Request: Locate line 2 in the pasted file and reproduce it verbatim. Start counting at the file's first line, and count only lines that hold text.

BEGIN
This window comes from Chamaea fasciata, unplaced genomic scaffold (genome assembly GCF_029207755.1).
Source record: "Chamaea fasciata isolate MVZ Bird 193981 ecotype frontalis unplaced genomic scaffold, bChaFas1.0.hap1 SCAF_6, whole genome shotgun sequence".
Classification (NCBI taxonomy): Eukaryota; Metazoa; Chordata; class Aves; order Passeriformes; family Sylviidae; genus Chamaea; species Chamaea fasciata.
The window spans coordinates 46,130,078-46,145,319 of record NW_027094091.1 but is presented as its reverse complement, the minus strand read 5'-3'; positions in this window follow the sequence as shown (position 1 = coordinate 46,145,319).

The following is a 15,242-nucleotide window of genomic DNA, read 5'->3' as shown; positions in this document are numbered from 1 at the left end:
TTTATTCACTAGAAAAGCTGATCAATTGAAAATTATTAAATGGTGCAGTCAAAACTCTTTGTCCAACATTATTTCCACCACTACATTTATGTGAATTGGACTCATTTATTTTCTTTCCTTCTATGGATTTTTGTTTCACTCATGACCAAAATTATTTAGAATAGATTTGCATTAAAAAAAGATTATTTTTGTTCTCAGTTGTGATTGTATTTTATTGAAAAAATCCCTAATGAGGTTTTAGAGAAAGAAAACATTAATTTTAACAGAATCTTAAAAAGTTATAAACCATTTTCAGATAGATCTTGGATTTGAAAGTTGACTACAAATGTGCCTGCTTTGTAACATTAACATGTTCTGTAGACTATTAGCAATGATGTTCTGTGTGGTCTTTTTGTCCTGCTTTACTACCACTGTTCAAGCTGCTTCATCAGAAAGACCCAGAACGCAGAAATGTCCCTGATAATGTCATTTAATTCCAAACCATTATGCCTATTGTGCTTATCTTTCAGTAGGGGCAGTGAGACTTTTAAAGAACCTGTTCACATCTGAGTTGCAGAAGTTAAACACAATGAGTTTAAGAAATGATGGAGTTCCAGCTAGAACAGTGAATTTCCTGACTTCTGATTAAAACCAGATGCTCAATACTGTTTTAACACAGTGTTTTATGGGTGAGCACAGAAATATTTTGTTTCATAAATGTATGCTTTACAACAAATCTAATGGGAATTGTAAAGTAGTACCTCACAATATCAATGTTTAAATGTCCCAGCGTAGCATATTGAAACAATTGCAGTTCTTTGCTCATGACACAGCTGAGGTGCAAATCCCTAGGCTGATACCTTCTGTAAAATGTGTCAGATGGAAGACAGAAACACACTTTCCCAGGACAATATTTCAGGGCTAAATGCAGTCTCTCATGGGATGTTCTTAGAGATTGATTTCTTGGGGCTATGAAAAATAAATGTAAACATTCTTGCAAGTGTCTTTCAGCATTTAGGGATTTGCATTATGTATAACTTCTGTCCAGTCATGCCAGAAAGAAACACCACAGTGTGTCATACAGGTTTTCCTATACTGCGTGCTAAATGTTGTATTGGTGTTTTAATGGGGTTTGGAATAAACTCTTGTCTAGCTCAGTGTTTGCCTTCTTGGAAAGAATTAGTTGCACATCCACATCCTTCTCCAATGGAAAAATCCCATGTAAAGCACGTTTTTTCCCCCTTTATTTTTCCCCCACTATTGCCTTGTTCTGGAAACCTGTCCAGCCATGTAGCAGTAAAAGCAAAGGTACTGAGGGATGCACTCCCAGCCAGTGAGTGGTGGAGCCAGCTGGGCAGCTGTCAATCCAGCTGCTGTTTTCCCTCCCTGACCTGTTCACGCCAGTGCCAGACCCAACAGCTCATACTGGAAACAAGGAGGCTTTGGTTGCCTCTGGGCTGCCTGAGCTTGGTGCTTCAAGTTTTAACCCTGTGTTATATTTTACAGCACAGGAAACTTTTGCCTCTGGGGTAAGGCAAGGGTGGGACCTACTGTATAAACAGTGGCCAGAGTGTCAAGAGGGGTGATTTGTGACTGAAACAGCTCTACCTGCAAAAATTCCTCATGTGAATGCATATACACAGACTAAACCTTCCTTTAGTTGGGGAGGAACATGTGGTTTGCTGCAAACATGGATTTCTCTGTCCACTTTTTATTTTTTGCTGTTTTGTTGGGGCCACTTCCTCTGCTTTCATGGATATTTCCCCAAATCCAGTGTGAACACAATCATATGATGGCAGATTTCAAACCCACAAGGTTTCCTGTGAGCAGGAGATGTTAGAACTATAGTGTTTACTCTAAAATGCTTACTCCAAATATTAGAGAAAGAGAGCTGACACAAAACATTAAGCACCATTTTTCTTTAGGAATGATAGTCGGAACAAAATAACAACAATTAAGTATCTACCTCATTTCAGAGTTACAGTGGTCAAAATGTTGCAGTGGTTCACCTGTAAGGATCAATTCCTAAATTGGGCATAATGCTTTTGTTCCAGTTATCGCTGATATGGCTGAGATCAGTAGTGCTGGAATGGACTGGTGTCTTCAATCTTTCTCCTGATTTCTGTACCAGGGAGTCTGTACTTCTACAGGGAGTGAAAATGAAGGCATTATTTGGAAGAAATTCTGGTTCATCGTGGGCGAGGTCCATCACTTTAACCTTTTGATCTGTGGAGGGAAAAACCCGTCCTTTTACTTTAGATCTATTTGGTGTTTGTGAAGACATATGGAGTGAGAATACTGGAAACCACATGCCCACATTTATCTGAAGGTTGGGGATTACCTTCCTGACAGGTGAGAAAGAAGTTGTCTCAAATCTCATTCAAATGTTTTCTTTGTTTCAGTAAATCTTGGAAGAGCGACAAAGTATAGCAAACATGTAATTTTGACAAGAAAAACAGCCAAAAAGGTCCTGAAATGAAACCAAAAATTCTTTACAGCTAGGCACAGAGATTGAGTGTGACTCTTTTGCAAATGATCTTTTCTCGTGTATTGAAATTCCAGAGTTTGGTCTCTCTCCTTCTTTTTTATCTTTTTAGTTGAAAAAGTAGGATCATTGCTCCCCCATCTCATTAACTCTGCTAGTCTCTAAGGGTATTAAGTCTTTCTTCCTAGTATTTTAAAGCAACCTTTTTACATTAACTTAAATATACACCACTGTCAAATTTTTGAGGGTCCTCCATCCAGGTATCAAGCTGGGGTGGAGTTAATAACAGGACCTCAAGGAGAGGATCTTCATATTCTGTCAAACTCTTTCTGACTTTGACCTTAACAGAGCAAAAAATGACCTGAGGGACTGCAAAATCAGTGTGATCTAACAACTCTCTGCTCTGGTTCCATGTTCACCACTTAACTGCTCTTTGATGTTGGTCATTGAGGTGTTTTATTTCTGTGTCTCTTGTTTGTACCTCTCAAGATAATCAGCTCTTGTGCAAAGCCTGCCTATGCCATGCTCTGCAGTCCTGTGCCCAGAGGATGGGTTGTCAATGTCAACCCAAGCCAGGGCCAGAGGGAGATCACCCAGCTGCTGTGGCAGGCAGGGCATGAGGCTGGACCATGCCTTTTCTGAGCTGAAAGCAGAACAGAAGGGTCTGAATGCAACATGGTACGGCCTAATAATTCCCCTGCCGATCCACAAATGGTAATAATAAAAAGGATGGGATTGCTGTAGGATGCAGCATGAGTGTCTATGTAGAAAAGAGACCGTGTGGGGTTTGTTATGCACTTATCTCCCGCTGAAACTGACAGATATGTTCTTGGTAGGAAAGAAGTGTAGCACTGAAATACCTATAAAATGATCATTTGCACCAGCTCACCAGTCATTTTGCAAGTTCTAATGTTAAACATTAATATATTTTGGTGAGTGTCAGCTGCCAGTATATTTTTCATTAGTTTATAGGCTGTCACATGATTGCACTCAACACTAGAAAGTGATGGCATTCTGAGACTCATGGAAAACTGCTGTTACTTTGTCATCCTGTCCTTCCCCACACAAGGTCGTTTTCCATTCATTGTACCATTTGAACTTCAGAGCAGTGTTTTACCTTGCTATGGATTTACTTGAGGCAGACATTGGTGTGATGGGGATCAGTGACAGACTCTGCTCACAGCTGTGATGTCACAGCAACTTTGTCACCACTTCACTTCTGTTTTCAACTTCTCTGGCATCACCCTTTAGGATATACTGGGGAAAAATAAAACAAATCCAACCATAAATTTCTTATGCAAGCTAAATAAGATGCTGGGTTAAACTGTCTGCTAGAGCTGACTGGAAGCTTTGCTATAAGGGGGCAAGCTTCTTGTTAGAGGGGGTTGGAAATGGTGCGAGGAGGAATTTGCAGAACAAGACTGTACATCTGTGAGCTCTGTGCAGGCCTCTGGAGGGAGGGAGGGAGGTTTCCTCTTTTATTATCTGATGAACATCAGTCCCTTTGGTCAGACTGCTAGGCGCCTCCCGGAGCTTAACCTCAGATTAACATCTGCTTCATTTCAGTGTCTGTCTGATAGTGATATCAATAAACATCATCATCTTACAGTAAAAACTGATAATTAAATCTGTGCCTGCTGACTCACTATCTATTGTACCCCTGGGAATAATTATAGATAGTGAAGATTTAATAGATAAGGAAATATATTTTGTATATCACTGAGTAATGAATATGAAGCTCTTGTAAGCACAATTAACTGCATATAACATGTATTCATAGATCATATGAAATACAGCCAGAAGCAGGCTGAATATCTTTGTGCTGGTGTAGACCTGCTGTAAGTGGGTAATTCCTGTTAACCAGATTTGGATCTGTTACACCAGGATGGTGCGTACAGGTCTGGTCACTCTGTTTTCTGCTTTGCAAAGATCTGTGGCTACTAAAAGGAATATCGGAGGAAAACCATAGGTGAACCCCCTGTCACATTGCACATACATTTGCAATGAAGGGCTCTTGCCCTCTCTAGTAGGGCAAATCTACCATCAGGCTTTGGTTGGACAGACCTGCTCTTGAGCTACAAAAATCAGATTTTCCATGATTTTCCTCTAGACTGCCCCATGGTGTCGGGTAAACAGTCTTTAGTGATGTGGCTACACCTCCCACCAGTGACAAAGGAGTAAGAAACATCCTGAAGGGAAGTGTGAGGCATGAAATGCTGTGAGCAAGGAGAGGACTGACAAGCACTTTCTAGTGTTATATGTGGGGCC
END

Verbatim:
Source record: "Chamaea fasciata isolate MVZ Bird 193981 ecotype frontalis unplaced genomic scaffold, bChaFas1.0.hap1 SCAF_6, whole genome shotgun sequence".